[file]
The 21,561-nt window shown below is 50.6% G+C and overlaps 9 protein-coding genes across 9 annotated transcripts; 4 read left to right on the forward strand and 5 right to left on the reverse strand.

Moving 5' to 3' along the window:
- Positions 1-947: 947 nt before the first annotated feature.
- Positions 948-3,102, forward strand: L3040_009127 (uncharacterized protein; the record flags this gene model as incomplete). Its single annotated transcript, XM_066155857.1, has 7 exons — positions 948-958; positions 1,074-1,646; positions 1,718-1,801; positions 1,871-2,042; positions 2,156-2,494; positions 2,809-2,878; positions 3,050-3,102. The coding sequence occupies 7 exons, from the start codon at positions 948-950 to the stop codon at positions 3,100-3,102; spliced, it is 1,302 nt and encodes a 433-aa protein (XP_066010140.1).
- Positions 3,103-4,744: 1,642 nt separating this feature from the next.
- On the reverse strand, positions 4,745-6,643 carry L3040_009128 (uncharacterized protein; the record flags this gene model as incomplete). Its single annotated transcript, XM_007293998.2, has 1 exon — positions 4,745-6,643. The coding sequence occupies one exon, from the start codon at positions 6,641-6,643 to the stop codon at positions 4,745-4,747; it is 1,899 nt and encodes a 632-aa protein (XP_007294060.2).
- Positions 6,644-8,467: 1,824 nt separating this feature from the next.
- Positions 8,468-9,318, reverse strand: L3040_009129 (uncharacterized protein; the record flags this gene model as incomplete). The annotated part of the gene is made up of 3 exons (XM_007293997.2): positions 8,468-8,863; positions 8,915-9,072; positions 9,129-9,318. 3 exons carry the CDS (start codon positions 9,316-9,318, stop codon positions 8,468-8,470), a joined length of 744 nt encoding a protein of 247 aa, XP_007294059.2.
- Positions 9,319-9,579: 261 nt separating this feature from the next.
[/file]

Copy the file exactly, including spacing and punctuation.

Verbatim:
The 21,561-nt window shown below is 50.6% G+C and overlaps 9 protein-coding genes across 9 annotated transcripts; 4 read left to right on the forward strand and 5 right to left on the reverse strand.

Moving 5' to 3' along the window:
- Positions 1-947: 947 nt before the first annotated feature.
- Positions 948-3,102, forward strand: L3040_009127 (uncharacterized protein; the record flags this gene model as incomplete). Its single annotated transcript, XM_066155857.1, has 7 exons — positions 948-958; positions 1,074-1,646; positions 1,718-1,801; positions 1,871-2,042; positions 2,156-2,494; positions 2,809-2,878; positions 3,050-3,102. The coding sequence occupies 7 exons, from the start codon at positions 948-950 to the stop codon at positions 3,100-3,102; spliced, it is 1,302 nt and encodes a 433-aa protein (XP_066010140.1).
- Positions 3,103-4,744: 1,642 nt separating this feature from the next.
- On the reverse strand, positions 4,745-6,643 carry L3040_009128 (uncharacterized protein; the record flags this gene model as incomplete). Its single annotated transcript, XM_007293998.2, has 1 exon — positions 4,745-6,643. The coding sequence occupies one exon, from the start codon at positions 6,641-6,643 to the stop codon at positions 4,745-4,747; it is 1,899 nt and encodes a 632-aa protein (XP_007294060.2).
- Positions 6,644-8,467: 1,824 nt separating this feature from the next.
- Positions 8,468-9,318, reverse strand: L3040_009129 (uncharacterized protein; the record flags this gene model as incomplete). The annotated part of the gene is made up of 3 exons (XM_007293997.2): positions 8,468-8,863; positions 8,915-9,072; positions 9,129-9,318. 3 exons carry the CDS (start codon positions 9,316-9,318, stop codon positions 8,468-8,470), a joined length of 744 nt encoding a protein of 247 aa, XP_007294059.2.
- Positions 9,319-9,579: 261 nt separating this feature from the next.